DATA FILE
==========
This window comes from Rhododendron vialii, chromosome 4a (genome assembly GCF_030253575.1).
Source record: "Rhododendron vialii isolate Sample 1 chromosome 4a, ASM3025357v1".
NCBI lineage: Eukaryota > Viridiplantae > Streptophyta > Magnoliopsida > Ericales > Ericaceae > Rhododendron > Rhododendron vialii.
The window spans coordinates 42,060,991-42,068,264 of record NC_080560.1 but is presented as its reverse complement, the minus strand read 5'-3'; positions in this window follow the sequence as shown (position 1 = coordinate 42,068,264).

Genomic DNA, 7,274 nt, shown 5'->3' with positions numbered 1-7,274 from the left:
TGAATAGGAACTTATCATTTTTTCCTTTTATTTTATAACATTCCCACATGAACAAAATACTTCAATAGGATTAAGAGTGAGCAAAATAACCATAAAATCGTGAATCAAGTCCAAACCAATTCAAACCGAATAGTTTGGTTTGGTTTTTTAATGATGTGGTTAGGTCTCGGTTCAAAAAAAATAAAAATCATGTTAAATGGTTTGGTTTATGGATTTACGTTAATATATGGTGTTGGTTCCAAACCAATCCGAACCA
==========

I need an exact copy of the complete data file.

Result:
This window comes from Rhododendron vialii, chromosome 4a (genome assembly GCF_030253575.1).
Source record: "Rhododendron vialii isolate Sample 1 chromosome 4a, ASM3025357v1".
NCBI lineage: Eukaryota > Viridiplantae > Streptophyta > Magnoliopsida > Ericales > Ericaceae > Rhododendron > Rhododendron vialii.
The window spans coordinates 42,060,991-42,068,264 of record NC_080560.1 but is presented as its reverse complement, the minus strand read 5'-3'; positions in this window follow the sequence as shown (position 1 = coordinate 42,068,264).

Genomic DNA, 7,274 nt, shown 5'->3' with positions numbered 1-7,274 from the left:
TGAATAGGAACTTATCATTTTTTCCTTTTATTTTATAACATTCCCACATGAACAAAATACTTCAATAGGATTAAGAGTGAGCAAAATAACCATAAAATCGTGAATCAAGTCCAAACCAATTCAAACCGAATAGTTTGGTTTGGTTTTTTAATGATGTGGTTAGGTCTCGGTTCAAAAAAAATAAAAATCATGTTAAATGGTTTGGTTTATGGATTTACGTTAATATATGGTGTTGGTTCCAAACCAATCCGAACCA